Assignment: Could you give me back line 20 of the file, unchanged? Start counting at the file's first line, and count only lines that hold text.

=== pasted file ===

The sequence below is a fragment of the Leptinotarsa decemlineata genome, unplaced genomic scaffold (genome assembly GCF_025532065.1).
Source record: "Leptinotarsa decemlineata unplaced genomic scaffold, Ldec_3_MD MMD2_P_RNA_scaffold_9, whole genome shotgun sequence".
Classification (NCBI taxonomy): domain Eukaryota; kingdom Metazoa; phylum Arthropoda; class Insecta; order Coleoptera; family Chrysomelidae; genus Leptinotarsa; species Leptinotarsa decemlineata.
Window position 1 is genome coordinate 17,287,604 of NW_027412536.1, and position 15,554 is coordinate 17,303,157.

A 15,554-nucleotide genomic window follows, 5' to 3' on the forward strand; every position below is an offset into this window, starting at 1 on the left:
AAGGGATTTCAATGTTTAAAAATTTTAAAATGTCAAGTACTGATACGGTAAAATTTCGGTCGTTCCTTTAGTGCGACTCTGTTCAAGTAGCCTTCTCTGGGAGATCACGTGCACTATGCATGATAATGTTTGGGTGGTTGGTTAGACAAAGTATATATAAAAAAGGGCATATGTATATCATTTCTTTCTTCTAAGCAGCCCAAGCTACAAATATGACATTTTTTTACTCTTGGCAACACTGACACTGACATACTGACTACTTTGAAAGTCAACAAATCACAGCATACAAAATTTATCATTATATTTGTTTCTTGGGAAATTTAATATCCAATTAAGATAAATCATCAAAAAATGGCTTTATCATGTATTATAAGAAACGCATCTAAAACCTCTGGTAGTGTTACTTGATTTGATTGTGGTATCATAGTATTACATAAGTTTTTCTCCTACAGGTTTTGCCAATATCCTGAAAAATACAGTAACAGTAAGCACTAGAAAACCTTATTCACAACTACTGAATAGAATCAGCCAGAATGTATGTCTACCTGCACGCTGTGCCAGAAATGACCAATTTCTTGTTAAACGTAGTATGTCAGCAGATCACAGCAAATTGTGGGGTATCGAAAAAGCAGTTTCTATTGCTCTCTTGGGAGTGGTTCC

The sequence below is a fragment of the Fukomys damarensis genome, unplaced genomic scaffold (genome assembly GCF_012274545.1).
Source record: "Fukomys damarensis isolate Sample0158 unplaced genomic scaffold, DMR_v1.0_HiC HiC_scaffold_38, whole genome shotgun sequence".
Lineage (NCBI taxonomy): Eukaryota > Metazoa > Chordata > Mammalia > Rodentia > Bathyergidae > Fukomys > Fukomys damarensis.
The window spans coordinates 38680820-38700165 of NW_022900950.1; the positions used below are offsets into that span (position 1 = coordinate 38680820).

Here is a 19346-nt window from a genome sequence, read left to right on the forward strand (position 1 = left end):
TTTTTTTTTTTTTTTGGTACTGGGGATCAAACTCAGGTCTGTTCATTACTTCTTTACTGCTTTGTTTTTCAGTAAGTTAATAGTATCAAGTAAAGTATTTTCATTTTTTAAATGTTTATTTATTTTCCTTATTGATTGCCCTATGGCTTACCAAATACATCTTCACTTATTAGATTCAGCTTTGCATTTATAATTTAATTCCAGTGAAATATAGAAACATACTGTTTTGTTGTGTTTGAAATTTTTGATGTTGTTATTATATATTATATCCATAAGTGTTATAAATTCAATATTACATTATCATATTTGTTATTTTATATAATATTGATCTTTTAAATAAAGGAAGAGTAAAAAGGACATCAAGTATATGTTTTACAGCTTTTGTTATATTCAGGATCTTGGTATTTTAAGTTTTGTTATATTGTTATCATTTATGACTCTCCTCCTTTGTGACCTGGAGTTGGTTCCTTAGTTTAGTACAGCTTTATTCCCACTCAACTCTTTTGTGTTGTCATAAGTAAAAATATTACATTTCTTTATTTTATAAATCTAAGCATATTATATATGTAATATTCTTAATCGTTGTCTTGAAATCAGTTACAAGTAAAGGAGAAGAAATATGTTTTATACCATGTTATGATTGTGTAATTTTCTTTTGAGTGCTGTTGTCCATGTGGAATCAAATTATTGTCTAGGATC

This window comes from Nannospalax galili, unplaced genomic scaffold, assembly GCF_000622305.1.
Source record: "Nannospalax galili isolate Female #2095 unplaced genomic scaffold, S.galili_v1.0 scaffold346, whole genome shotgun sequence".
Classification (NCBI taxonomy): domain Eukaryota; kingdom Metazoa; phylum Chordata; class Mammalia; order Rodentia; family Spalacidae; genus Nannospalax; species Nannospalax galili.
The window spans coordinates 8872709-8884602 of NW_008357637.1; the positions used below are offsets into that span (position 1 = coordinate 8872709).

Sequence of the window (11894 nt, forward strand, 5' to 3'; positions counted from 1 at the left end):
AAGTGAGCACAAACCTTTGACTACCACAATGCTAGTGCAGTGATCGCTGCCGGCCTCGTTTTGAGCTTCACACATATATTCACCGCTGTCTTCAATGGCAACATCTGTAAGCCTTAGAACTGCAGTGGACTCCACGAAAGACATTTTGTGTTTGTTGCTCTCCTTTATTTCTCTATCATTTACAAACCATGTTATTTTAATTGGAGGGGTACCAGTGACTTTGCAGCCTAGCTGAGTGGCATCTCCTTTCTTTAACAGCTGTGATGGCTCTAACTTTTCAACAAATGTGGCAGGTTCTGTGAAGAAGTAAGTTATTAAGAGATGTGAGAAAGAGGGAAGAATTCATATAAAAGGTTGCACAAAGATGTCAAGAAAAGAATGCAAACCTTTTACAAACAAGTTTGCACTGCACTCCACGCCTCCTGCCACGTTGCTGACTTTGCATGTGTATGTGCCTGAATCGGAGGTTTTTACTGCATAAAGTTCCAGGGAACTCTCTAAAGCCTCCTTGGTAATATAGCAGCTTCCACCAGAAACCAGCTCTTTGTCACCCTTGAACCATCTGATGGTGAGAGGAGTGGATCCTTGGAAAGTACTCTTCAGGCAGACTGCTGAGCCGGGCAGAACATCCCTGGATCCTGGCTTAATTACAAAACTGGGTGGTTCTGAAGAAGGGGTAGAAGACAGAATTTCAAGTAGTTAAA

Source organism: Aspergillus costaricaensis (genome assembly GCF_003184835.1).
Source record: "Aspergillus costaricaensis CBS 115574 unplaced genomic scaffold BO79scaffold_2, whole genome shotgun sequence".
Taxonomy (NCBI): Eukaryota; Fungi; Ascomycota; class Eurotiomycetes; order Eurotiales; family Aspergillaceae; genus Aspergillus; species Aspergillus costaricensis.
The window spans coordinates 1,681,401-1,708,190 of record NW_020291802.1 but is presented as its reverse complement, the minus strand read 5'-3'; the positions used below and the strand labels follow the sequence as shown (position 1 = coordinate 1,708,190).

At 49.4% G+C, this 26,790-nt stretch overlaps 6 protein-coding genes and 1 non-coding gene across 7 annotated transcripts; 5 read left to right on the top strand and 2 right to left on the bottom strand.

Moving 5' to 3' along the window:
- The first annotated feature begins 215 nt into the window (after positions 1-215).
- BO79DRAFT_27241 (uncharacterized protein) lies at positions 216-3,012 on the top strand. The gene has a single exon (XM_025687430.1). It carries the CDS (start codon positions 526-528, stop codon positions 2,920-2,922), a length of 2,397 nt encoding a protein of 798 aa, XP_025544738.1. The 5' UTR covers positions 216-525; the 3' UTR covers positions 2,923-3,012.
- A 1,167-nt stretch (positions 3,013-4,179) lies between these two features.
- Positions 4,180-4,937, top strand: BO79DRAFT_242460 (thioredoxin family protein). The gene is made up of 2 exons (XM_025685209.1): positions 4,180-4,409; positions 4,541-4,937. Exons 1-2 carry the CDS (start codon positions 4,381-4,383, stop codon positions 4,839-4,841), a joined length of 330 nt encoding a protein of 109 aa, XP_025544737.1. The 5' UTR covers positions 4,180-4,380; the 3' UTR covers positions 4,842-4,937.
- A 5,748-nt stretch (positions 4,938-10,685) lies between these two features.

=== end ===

Source record: "Aspergillus costaricaensis CBS 115574 unplaced genomic scaffold BO79scaffold_2, whole genome shotgun sequence".